I've heard this from candidates: "I've done the job before with great success but the recruiter won't present me to the company because I don't have the degree the managers want."
Certainly there are great candidates who can do the job without the required degree. History is dotted with examples of very successful, non-degreed achievers.
But when the client company's hiring manager believes, probably from previous, successful employees with the "right" degree, that such academic credentials are necessary, headhunters/recruiters say there is no changing their mind. And, recruiters say that usually the client company is right: that academic knowledge is critical to the job.
The complaining candidate also says: "The recruiter isn't doing enough to lobby for me or people like me." This candidate wants to be treated in a special way. Sorry, that's just not how it works: a recruiter is not your agent. And if you don't want to (or have chosen not to) finish that degree, then it's hard to complain about being treated as someone, well, who doesn't have a degree.
Recruiters say, "We would have no credibility if we went to the employer with someone who doesn't fit a big minimum requirement." Credibility is a recruiter's currency; without it they cannot get an audience with the hiring manager, cannot land that recruiting contract. And their paycheck then disappears.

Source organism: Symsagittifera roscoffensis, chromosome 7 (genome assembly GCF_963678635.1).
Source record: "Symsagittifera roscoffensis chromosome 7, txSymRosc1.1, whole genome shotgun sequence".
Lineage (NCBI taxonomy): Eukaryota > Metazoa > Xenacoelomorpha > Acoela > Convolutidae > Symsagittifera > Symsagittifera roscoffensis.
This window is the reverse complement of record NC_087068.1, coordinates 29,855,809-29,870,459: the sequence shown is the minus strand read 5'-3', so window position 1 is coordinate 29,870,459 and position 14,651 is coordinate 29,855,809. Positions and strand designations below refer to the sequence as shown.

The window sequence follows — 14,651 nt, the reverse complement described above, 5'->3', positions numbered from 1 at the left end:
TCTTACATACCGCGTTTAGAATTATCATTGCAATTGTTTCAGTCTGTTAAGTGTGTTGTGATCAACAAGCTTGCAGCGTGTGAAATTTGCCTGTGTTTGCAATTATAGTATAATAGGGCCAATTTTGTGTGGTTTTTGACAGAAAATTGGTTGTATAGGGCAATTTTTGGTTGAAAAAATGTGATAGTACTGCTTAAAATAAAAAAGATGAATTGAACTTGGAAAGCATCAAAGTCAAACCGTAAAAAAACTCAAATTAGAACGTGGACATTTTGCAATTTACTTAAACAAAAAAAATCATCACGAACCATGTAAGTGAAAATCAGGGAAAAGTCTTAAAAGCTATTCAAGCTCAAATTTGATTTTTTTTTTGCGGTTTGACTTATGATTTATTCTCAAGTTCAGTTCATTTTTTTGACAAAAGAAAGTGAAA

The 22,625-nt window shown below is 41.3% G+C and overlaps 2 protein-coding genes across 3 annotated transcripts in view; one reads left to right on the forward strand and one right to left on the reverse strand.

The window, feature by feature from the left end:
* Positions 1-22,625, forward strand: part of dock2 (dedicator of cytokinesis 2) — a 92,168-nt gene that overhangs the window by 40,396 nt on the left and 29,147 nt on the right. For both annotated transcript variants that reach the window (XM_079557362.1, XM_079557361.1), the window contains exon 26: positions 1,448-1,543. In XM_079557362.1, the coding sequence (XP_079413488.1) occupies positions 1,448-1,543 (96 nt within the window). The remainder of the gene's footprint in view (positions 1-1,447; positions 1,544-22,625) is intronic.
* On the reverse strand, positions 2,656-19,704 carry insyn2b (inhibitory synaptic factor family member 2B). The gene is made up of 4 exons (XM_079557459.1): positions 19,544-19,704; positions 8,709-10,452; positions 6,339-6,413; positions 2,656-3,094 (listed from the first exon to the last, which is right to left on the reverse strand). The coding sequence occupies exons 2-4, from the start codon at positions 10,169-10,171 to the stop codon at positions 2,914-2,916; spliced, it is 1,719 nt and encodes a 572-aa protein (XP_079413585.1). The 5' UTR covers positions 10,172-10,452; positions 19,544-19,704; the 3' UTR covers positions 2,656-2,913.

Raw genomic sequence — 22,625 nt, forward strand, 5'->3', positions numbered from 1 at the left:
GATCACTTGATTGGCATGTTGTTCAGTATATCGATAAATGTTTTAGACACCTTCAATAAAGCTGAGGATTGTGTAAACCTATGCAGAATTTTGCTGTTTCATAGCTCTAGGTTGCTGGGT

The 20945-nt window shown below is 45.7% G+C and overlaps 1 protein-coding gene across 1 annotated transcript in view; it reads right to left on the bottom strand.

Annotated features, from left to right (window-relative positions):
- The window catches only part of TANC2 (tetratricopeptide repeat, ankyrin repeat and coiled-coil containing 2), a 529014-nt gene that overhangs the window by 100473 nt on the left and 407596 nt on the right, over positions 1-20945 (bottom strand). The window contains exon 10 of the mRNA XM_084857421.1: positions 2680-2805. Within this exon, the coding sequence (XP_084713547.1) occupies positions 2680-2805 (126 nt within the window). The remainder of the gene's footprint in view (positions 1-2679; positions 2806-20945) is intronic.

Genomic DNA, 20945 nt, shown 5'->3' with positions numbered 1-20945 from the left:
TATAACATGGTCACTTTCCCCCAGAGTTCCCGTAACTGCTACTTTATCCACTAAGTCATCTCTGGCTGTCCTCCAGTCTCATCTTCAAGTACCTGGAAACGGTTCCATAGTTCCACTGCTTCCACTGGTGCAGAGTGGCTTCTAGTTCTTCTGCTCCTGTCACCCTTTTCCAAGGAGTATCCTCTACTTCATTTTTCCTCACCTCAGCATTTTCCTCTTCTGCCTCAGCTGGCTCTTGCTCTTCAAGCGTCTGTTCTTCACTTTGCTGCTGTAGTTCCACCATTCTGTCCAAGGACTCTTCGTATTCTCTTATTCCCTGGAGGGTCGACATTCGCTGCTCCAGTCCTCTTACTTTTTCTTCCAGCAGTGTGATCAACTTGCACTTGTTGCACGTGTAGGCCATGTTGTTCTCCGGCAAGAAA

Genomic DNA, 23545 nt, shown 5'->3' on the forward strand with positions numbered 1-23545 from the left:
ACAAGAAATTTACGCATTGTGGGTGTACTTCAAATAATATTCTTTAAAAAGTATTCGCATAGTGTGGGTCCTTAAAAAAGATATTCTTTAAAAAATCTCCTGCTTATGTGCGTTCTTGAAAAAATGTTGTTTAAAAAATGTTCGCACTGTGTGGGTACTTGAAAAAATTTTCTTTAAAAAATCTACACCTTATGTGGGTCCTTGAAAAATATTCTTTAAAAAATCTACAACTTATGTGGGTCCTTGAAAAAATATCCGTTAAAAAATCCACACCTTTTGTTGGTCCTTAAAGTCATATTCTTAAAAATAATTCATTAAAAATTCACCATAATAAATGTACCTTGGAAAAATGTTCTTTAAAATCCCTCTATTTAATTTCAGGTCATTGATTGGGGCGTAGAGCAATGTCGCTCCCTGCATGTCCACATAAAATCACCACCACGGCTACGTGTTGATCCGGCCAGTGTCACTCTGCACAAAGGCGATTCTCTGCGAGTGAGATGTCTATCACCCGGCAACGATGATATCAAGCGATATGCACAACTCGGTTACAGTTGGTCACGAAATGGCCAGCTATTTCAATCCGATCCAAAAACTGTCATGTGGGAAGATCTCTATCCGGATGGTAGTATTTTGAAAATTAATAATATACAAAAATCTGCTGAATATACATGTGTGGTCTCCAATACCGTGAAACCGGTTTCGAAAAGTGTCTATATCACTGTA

As a job search coach, I have a strong suggestion, even if you're "older". If you intend to work at least another 5-10 years, you should seriously consider getting or finishing your degree. There are many options out there today and many colleges that are relatively flexible about existing credits being transferred in, and credits for work experience.
You'll be amazed at your new knowledge and how it will help you in your job.
Cost? Well, what is it costing you now to not have that degree?
And how many more times will you find yourself doing that self-defeating thing of thinking/saying, "I'm better at my job than so many co-workers who have their degrees!" Stop measuring yourself against them and move on to -- yes -- being all you can be.
Getting the diploma means you won't have "lack of a degree" to blame any more. And you'll be amazed at how great that feels.